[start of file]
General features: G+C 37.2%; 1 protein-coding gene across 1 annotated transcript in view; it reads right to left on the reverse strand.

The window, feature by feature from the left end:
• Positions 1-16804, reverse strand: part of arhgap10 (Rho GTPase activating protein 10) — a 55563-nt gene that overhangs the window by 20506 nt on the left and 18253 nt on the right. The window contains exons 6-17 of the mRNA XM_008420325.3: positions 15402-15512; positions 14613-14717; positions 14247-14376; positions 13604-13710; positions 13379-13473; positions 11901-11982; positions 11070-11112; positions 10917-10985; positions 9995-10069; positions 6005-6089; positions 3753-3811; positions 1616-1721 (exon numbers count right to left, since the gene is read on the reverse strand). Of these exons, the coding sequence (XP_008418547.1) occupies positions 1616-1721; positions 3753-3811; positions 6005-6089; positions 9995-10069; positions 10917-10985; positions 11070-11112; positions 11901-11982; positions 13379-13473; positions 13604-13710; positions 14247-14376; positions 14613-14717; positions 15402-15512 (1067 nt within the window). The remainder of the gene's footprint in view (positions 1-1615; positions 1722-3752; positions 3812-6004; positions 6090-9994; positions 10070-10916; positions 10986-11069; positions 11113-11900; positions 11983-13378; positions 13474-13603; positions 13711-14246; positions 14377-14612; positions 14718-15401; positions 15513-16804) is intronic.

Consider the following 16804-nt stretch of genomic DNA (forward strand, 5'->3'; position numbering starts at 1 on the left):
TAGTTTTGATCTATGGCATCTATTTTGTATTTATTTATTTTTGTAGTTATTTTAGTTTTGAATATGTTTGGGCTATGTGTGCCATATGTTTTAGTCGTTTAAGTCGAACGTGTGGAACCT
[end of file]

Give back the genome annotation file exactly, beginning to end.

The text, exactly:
General features: G+C 37.2%; 1 protein-coding gene across 1 annotated transcript in view; it reads right to left on the reverse strand.

The window, feature by feature from the left end:
• Positions 1-16804, reverse strand: part of arhgap10 (Rho GTPase activating protein 10) — a 55563-nt gene that overhangs the window by 20506 nt on the left and 18253 nt on the right. The window contains exons 6-17 of the mRNA XM_008420325.3: positions 15402-15512; positions 14613-14717; positions 14247-14376; positions 13604-13710; positions 13379-13473; positions 11901-11982; positions 11070-11112; positions 10917-10985; positions 9995-10069; positions 6005-6089; positions 3753-3811; positions 1616-1721 (exon numbers count right to left, since the gene is read on the reverse strand). Of these exons, the coding sequence (XP_008418547.1) occupies positions 1616-1721; positions 3753-3811; positions 6005-6089; positions 9995-10069; positions 10917-10985; positions 11070-11112; positions 11901-11982; positions 13379-13473; positions 13604-13710; positions 14247-14376; positions 14613-14717; positions 15402-15512 (1067 nt within the window). The remainder of the gene's footprint in view (positions 1-1615; positions 1722-3752; positions 3812-6004; positions 6090-9994; positions 10070-10916; positions 10986-11069; positions 11113-11900; positions 11983-13378; positions 13474-13603; positions 13711-14246; positions 14377-14612; positions 14718-15401; positions 15513-16804) is intronic.

Consider the following 16804-nt stretch of genomic DNA (forward strand, 5'->3'; position numbering starts at 1 on the left):
TAGTTTTGATCTATGGCATCTATTTTGTATTTATTTATTTTTGTAGTTATTTTAGTTTTGAATATGTTTGGGCTATGTGTGCCATATGTTTTAGTCGTTTAAGTCGAACGTGTGGAACCT